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Differential Innate Immune Responses Elicited by Nipah Virus and Cedar Virus Correlate with Disparate In Vivo Pathogenesis in Hamsters

1
Arthropod-borne and Infectious Diseases Laboratory, Colorado State University, Fort Collins, CO 80523, USA
2
Department of Microbiology, Immunology and Pathology, College of Veterinary Medicine and Biomedical Sciences, Colorado State University, Fort Collins, CO 80523, USA
3
Laboratory of Virology, Rocky Mountain Laboratories, NIAID, Hamilton, MT 59840, USA
4
Vaccine and Infectious Disease Division, Fred Hutchinson Cancer Research Center, Seattle, WA 98109, USA
5
Center for Biological Threats and Special Pathogens, Robert Koch Institute, 13353 Berlin, Germany
*
Authors to whom correspondence should be addressed.
Viruses 2019, 11(3), 291; https://doi.org/10.3390/v11030291
Received: 25 February 2019 / Revised: 15 March 2019 / Accepted: 20 March 2019 / Published: 22 March 2019
(This article belongs to the Special Issue Viruses and Bats 2019)
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Abstract

Syrian hamsters (Mesocricetus auratus) are a pathogenesis model for the Nipah virus (NiV), and we sought to determine if they are also susceptible to the Cedar virus (CedPV). Following intranasal inoculation with CedPV, virus replication occurred in the lungs and spleens of infected hamsters, a neutralizing antibody was produced in some hamsters within 8 days post-challenge, and no conspicuous signs of disease occurred. CedPV replicated to a similar magnitude as NiV-Bangladesh in type I IFN-deficient BHK-21 Syrian hamster fibroblasts but replicated 4 logs lower in type I IFN-competent primary Syrian hamster and human pulmonary endothelial cells, a principal target of henipaviruses. The coinfection of these cells with CedPV and NiV failed to rescue CedPV titers and did not diminish NiV titers, suggesting the replication machinery is virus-specific. Type I IFN response transcripts Ifna7, Ddx58, Stat1, Stat2, Ccl5, Cxcl10, Isg20, Irf7, and Iigp1 were all significantly elevated in CedPV-infected hamster endothelial cells, whereas Ifna7 and Iigp1 expression were significantly repressed during NiV infection. These results are consistent with the hypothesis that CedPV’s inability to counter the host type I IFN response may, in part, contribute to its lack of pathogenicity. Because NiV causes a fatal disease in Syrian hamsters with similarities to human disease, this model will provide valuable information about the pathogenic mechanisms of henipaviruses. View Full-Text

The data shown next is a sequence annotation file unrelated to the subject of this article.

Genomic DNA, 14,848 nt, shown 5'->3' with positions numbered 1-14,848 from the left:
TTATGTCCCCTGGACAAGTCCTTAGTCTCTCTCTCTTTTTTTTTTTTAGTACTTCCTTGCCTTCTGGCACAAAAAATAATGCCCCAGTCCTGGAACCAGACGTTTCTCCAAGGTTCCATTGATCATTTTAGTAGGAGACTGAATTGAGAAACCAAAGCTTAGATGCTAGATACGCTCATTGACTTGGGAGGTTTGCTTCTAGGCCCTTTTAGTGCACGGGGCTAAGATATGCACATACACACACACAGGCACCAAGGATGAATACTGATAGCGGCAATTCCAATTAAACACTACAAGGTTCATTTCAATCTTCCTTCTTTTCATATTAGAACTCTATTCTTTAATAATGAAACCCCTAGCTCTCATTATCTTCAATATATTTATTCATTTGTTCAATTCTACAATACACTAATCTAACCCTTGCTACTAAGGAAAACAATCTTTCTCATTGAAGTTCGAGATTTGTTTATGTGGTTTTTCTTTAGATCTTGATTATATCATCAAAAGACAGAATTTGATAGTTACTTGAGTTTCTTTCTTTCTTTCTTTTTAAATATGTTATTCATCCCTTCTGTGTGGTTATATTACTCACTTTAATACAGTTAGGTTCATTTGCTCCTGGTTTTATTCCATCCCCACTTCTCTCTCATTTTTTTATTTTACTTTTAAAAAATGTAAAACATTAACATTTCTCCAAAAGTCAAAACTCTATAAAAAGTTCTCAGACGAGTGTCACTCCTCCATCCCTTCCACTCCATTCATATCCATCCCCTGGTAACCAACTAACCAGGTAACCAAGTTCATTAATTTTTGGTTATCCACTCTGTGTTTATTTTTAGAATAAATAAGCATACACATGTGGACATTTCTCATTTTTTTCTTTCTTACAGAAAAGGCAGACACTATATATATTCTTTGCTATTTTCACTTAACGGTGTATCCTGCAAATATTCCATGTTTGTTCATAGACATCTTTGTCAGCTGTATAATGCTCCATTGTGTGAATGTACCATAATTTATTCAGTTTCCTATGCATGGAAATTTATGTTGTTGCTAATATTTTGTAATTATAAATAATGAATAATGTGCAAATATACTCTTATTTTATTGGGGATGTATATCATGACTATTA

Keywords: Cedar virus; henipavirus; paramyxovirus; bat virus; Syrian hamster; antiviral response Cedar virus; henipavirus; paramyxovirus; bat virus; Syrian hamster; antiviral response
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Schountz, T.; Campbell, C.; Wagner, K.; Rovnak, J.; Martellaro, C.; DeBuysscher, B.L.; Feldmann, H.; Prescott, J. Differential Innate Immune Responses Elicited by Nipah Virus and Cedar Virus Correlate with Disparate In Vivo Pathogenesis in Hamsters. Viruses 2019, 11, 291.

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